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A Journal on Internal Medicine and Pharmacology

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Gazzetta Medica Italiana Archivio per le Scienze Mediche 2003 February;162(1):19-28

language: Italian

Chemotherapy and radiotherapy associated or not to surgery in bronchogenic cancer in non small cell lung cancer at stage III (A e B)

Lyberis P.

Dipartimento di Fisiopatologia Clinica, Università degli Studi di Torino, Torino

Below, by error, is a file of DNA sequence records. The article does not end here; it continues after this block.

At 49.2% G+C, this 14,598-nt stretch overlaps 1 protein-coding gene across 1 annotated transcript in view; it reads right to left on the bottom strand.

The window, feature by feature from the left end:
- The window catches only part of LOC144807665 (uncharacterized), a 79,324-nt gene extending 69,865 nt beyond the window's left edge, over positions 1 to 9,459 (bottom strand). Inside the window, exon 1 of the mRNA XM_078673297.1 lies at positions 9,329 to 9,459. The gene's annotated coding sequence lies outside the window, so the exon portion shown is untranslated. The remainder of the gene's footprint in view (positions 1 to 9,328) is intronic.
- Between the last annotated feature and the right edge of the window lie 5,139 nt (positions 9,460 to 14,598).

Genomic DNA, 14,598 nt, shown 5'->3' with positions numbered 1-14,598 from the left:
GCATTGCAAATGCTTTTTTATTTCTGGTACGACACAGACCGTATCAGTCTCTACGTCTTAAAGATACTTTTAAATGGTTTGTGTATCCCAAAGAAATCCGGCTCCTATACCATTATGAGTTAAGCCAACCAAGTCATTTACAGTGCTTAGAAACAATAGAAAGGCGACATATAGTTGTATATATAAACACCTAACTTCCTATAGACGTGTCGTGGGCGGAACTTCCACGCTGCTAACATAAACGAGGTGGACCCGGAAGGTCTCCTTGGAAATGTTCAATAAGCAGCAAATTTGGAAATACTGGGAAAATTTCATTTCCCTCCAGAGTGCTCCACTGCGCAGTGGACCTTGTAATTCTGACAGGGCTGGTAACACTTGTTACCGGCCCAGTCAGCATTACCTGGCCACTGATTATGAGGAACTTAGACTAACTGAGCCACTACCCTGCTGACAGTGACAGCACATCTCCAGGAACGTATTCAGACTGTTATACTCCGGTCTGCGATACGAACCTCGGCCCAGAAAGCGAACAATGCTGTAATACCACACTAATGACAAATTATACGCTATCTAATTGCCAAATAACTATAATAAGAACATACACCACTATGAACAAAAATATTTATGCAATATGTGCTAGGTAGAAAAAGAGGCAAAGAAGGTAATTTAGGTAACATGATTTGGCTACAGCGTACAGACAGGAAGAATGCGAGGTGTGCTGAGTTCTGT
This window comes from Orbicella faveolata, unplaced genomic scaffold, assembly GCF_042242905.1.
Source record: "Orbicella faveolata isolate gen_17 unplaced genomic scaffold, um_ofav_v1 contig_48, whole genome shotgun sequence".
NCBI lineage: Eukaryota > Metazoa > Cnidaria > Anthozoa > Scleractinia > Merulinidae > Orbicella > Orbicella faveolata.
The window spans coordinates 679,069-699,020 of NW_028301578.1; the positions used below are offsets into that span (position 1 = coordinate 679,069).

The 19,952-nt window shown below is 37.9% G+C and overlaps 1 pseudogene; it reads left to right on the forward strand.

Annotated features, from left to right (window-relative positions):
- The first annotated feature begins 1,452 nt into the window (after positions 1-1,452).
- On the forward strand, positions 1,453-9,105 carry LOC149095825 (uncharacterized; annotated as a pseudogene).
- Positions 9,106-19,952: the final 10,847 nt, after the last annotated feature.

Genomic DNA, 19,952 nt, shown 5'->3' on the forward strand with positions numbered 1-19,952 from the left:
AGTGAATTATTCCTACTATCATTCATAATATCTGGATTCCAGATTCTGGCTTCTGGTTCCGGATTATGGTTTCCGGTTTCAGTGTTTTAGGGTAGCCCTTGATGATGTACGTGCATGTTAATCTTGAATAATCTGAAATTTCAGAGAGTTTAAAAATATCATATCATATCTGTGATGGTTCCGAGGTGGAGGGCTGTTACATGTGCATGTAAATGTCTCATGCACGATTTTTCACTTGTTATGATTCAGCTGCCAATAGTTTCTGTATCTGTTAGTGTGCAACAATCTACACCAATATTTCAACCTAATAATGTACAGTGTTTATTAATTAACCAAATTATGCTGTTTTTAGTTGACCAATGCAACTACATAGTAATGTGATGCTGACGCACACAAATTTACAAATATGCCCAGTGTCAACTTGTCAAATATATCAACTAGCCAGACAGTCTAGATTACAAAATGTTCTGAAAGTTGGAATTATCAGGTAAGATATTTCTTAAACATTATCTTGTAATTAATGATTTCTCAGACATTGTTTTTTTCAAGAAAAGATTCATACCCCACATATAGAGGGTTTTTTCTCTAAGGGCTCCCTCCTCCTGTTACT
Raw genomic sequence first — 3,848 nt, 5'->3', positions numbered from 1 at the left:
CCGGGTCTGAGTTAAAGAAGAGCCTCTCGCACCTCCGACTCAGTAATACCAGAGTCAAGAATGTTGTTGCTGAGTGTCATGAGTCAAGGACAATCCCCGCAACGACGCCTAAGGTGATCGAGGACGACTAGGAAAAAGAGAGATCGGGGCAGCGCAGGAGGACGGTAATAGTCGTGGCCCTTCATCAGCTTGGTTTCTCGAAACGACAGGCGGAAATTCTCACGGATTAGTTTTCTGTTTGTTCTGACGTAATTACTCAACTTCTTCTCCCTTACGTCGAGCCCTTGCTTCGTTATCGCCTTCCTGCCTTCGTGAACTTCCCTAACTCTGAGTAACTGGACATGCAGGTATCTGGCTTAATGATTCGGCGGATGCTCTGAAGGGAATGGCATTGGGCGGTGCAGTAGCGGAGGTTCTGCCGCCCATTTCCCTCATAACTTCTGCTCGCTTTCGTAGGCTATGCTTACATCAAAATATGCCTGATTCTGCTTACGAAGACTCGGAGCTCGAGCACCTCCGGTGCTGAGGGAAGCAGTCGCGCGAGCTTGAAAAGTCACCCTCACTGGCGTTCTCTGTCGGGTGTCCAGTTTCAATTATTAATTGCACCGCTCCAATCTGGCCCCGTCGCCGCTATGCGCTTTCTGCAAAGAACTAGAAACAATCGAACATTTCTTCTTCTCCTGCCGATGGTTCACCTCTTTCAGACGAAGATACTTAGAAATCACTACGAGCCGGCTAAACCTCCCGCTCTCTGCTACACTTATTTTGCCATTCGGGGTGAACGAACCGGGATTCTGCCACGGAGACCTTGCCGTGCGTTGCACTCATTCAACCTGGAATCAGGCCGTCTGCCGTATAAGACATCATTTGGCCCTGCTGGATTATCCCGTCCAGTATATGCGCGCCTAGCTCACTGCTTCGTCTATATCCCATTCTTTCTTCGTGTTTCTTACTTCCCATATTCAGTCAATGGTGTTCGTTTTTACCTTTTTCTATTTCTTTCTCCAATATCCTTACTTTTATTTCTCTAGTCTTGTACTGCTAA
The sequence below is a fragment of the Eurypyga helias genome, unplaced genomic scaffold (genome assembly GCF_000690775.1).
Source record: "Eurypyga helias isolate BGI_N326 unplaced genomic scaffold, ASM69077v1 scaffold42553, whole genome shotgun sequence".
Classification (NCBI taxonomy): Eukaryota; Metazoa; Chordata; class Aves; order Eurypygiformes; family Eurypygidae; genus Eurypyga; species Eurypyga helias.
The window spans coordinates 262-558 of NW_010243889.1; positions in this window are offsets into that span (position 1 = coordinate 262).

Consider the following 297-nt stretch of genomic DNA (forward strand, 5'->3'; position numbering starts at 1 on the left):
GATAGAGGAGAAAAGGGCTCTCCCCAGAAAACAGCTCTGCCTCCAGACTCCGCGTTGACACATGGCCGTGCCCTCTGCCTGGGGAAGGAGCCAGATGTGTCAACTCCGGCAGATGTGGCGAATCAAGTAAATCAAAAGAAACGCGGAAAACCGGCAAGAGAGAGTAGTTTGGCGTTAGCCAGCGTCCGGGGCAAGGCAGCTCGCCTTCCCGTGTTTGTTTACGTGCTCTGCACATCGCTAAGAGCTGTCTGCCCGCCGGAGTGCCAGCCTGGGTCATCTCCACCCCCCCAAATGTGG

At the ­time of in­itial di­ag­no­sis, ap­prox­i­mate­ly 50% of pa­tients ­with non-­small ­cell ­lung can­cer (­NSCLC) ­have clin­i­cal­ly de­tect­able met­a­stat­ic ­spread out­side the ­chest, and lo­cal­ly ad­vanced un­re­sect­able tho­rac­ic tu­mors are ­found in a fur­ther 10-15% of pa­tients. Furthermore, ­more ­than 50% of the re­main­ing pa­tients re­cur ei­ther lo­cal­ly or at dis­tant met­a­stat­ic ­sites af­ter sur­gery. This ­means ­that ­more ­than ­three-quar­ters of pa­tients ­with ­NSCLC are po­ten­tial can­di­dates for system­ic chem­o­ther­a­py ­alone or ­with ra­dio­ther­a­py at ­some ­time dur­ing the ­course of ­their dis­ease. Following over­all chem­o­the­rap­ic treat­ment, com­plete re­sponse ­rates are strong­ly cor­re­lat­ed ­with ­stage (­stage III, 39% ­stage IV, 25%). Response ­rates ­were sig­nif­i­cant­ly high­er for com­bi­na­tion chem­o­ther­a­py ­than for sin­gle-­agent treat­ment. Response ­rates in ­NSCLC are high­er ­when com­bi­na­tion chem­o­ther­a­py is ­used com­pared ­with sin­gle-­agent treat­ment. Comparing sin­gle-­agent ther­a­py to com­bined ther­a­py we ­find a con­sis­tent im­prove­ment in sur­vi­val ­when poly­chem­o­ther­a­py is em­ployed. As far as ad­ju­vant chem­o­ther­a­py af­ter sur­gi­cal re­sec­tion is con­cerned, the ­most ac­tive reg­i­mens in use to­day re­sult at ­best, in re­sponse in on­ly 35-50% of pa­tients ­with ad­vanced dis­ease, and com­plete clin­i­cal re­spons­es are ­rare. Several ­trials ­were per­formed in the ear­ly 1980s and 1990s to de­ter­mine wheth­er the se­quen­tial ad­min­is­tra­tion of com­bi­na­tion chem­o­ther­a­py fol­lowed by tho­rac­ic ra­dio­ther­a­py ­could pro­long sur­vi­val for pa­tients ­with lo­cal­ly ad­vanced ­NSCLC. No or min­i­mal sur­vi­val ben­e­fit was ­seen at ­three ­years and ­five ­years in ­most of the stud­ies. The val­ue of add­ing chem­o­ther­a­py to tho­rac­ic ir­ra­di­a­tion is ­still con­tro­ver­sial to­day. All the stud­ies ­showed im­prove­ments in ­both me­dian and two ­years sur­vi­vals, but ­this was not al­ways ac­com­pa­nied by pro­lon­ga­tion of ­long-­term sur­vi­val or in­creased ­cure ­rates. Although ra­di­a­tion ­with or with­out chem­o­ther­a­py is stan­dard ther­a­py for pa­tients ­with un­re­sect­able lo­cal­ly ad­vanced tu­mors, ­there has ­been re­cent inter­est in treat­ment pro­grams of chem­o­ther­a­py fol­lowed by sur­gery. Response to chem­o­ther­a­py may al­low an oth­er­wise-un­re­sect­able tu­mor to be sur­gi­cal­ly re­sect­ed. However, ­this ­should not be ­viewed as the pri­mary ­goal of treat­ment, ­since oth­er treat­ment mo­dal­ities can ­achieve lo­cal con­trol and ­most pa­tients die of dis­tant fail­ure. The in­di­ca­tions for ex­ter­nal-­beam ra­di­a­tion in­clude med­i­cal­ly in­op­er­able ­lung can­cer, re­gion­al­ly ad­vanced ­lung can­cer ­where sur­gi­cal re­sec­tion is not fea­sible, and as a pal­li­a­tive ­tool in pa­tients ­with ad­vanced dis­ease. Combination chem­o­ther­a­py and ra­di­a­tion ther­a­py has ­been uti­lized as a meth­od to in­crease ag­gres­sive non-sur­gi­cal treat­ment in re­gion­al­ly ad­vanced ­lung can­cer. It re­mains un­clear as to ­which chem­o­ther­a­peu­tic ­agents are ­best and as to the ­most ap­pro­pri­ate tim­ing of ir­ra­di­a­tion and chem­o­ther­a­py.

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